Emigration of so many young people leaving their places of birth has negatively affected the local system of communal social interaction. Not only are the best and brightest first to leave, but the ratio of younger people who are supposed to keep the community going has proportionately become smaller, while at the same time the ratio of elderly is increasing. This mental limbo can easily contribute even more to the locals’ anxiety about economic and overall existential prospects. Walking the streets of Eisenhüttenstadt one could easily notice and feel such an environment of communal stagnation. Ethnic Germans’ birth rates in these three states are extremely low. Chemnitz, location of the most recent incident, has been known to have the lowest birth rate in the world. Thus, in exactly those communities where the local population is aging and declining, young men from foreign cultures are increasingly moving in. This is enough to increase the anxiety of local population, even when the numbers of new arrivals are modest.
Fear and Voting
Considering that, for example, Syrians have some of the highest birth rates in the world (but Iraqis, Afghans, and sub-Saharan Africans are not far behind), one could understand how the fear of foreigners’ increased presence and their demographic growth may become an increasingly important political issue.
Through political organization and voting, people in modern society (peacefully) reflect their fears and grievances. Should it be surprising that the Alternative for Germany (AfD) political party has received substantial support–particularly in Thuringia, Saxony, and Brandenburg–in many districts in 2017 elections? This party has capitalized on legitimate concerns of ordinary people who perceive that the changes in their communities are destructive, a trend that has been ongoing since 1990.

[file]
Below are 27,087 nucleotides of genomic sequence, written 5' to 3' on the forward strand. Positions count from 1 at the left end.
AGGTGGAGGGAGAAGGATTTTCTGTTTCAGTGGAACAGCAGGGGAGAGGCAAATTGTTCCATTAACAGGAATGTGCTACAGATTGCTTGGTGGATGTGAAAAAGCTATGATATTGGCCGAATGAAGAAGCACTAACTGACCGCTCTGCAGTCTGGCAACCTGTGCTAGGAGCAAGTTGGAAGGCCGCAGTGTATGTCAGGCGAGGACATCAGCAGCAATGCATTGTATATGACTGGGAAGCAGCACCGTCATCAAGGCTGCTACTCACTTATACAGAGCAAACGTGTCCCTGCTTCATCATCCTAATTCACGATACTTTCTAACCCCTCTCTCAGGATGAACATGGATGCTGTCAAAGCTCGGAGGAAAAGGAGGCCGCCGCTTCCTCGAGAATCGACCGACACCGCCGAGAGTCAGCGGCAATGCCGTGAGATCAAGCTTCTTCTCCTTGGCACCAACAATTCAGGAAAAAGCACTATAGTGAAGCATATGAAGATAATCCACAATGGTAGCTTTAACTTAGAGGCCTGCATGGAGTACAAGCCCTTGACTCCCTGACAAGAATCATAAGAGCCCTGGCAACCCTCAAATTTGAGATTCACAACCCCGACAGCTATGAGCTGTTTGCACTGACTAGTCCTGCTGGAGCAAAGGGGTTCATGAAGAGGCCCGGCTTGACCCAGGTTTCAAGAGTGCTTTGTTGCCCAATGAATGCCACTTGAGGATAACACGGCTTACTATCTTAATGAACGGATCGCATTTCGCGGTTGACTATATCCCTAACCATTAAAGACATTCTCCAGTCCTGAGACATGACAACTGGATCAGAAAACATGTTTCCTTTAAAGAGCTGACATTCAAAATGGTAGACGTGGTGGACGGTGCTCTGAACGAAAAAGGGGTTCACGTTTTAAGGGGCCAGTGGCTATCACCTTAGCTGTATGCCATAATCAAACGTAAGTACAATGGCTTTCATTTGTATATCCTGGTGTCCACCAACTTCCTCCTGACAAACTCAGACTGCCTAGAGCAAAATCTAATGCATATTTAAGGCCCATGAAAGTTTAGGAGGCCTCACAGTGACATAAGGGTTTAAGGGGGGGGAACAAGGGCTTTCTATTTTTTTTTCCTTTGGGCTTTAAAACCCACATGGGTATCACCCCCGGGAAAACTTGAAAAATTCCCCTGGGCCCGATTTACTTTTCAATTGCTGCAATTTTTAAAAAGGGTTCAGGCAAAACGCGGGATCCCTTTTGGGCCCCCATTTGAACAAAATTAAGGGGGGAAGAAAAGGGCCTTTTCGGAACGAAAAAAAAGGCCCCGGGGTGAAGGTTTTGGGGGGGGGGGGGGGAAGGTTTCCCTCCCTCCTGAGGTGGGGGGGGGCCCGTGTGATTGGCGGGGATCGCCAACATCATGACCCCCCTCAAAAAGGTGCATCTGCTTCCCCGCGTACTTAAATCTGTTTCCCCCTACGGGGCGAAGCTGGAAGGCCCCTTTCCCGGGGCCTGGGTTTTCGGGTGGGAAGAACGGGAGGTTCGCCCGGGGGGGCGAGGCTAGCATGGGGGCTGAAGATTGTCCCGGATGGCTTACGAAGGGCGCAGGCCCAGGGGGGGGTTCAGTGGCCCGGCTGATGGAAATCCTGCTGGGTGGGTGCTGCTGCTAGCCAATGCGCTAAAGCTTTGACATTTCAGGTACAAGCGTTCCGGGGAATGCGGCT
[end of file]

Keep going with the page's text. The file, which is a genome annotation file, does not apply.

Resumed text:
Figure 3. Cultural landscape in liberal areas sends a message about polarizing views among the Germans toward immigration policy and Alternative for Germany party’s platform. (Photograph taken by the author.)
Hope and Change
The fear of foreigners, many an east German will tell you, is just another step in government’s inability to stabilize the cultural geographic system that evolved in the GDR, itself developed after an incredibly turbulent first part of the 20th century and two world wars. Germans are incredibly fond of stability. They want steady continuous growth in all spheres of life without major disruptions. Amplitudes in changes must be much smaller for Germans than for many other people. What they have received in Saxony, Brandenburg, or Thuringia for the past several decades was instability and steady decline (i.e., not catching up with western Germany) from social and economic to demographic aspects. The wave of migrants settled without much consideration of their impact on the local cultural geographic system has only exacerbated such conditions. The amplitude of change suddenly widened much more.
Ghosts of the Past
Debate about the issues and name calling on all sides will continue. It is apparently the only way to avoid admitting that the Germans are still afraid of the ghosts of their own past—an issue of ethnic purity during the Nazi era. This seems to be a major reason why the latest immigration has been more of an open invitation to everyone rather than controlled immigration of preferably skilled labor. From fear of being portrayed as racists who are playing favors to some groups over others, politicians and activists have championed an open door policy, while labeling disagreeing voices as racists and xenophobes.
Meanwhile, the issue of the sudden spike in immigration into already struggling communities keeps adding on to the deficiency of local cultural geographic systems, without satisfying solutions in sight. Until a solution happens, conflicts, demonstrations, protests, and riots will likely continue to escalate. Unanswered anger among the east Germans that has been brewing for a long time, much prior to 2015, has added the immigration issue as next on the list of grievances not separate from each other.